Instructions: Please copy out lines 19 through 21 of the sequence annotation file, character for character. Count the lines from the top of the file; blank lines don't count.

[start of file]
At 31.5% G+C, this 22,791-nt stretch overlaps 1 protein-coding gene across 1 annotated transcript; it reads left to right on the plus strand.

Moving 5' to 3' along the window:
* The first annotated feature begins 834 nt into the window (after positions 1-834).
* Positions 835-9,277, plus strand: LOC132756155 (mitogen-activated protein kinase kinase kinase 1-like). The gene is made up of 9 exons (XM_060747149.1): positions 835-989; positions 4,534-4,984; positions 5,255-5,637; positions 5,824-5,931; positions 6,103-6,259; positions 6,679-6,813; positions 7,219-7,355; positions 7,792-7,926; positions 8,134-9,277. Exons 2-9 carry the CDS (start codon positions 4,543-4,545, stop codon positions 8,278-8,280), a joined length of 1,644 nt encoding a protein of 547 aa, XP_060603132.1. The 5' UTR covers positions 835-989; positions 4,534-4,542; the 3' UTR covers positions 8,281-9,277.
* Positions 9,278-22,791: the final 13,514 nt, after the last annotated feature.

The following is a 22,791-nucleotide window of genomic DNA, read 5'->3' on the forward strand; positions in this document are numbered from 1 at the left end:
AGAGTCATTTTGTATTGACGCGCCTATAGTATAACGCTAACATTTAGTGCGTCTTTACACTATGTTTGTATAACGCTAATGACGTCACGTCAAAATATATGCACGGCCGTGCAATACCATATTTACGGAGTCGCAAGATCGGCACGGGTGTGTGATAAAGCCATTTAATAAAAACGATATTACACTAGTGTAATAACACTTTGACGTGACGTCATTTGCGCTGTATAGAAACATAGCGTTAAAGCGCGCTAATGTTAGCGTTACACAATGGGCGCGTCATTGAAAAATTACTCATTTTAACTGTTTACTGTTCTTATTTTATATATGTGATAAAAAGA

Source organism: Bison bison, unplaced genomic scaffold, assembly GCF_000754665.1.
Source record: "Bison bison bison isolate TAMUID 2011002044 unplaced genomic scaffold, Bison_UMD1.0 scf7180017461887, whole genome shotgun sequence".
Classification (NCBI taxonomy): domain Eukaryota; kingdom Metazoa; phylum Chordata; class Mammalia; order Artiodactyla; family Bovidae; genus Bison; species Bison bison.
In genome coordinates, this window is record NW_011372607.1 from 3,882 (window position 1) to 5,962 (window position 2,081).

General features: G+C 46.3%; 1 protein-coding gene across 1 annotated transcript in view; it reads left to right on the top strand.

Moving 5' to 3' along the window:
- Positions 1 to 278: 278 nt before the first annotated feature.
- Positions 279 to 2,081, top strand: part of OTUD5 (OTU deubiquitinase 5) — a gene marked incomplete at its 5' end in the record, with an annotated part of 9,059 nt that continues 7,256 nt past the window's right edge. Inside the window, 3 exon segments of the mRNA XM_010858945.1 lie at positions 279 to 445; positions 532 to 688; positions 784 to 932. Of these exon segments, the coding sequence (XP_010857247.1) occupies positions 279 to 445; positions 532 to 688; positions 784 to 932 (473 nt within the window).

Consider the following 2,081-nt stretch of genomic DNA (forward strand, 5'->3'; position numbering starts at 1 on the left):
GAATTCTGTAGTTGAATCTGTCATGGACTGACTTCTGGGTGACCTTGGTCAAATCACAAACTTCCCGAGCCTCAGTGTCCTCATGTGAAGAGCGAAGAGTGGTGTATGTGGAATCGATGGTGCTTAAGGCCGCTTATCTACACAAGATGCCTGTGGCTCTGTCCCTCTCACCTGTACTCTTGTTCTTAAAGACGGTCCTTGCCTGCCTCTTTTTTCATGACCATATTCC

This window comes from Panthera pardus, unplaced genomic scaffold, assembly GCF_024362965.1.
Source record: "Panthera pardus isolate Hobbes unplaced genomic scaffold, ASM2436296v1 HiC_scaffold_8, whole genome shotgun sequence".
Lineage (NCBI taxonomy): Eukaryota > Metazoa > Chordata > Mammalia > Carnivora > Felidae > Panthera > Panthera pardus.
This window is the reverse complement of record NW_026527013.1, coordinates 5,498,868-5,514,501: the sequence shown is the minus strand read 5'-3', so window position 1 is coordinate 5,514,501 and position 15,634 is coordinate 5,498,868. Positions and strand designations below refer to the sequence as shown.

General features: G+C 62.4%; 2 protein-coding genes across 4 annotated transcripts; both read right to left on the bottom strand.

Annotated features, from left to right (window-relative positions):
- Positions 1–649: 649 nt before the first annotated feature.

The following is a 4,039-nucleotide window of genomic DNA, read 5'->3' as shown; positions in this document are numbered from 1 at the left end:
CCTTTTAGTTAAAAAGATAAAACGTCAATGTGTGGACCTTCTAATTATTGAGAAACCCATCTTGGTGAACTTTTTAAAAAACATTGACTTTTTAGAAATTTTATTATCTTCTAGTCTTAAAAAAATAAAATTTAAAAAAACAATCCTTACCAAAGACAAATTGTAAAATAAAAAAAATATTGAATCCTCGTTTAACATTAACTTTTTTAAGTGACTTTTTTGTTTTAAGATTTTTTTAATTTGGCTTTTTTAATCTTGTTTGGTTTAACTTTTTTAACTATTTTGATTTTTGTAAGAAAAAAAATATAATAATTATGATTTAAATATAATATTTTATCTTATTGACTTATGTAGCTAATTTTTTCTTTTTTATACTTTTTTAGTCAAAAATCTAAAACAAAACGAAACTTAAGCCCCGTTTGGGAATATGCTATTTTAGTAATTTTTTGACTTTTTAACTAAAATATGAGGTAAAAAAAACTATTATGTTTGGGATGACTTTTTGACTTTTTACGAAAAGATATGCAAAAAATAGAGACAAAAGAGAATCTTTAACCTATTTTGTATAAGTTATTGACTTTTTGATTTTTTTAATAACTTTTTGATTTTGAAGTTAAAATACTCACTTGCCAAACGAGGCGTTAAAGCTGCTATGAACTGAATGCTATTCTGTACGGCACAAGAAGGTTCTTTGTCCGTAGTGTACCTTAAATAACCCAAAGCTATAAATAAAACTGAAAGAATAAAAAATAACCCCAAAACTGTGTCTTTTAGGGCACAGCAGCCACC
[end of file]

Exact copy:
Source record: "Panthera pardus isolate Hobbes unplaced genomic scaffold, ASM2436296v1 HiC_scaffold_8, whole genome shotgun sequence".
Lineage (NCBI taxonomy): Eukaryota > Metazoa > Chordata > Mammalia > Carnivora > Felidae > Panthera > Panthera pardus.
This window is the reverse complement of record NW_026527013.1, coordinates 5,498,868-5,514,501: the sequence shown is the minus strand read 5'-3', so window position 1 is coordinate 5,514,501 and position 15,634 is coordinate 5,498,868. Positions and strand designations below refer to the sequence as shown.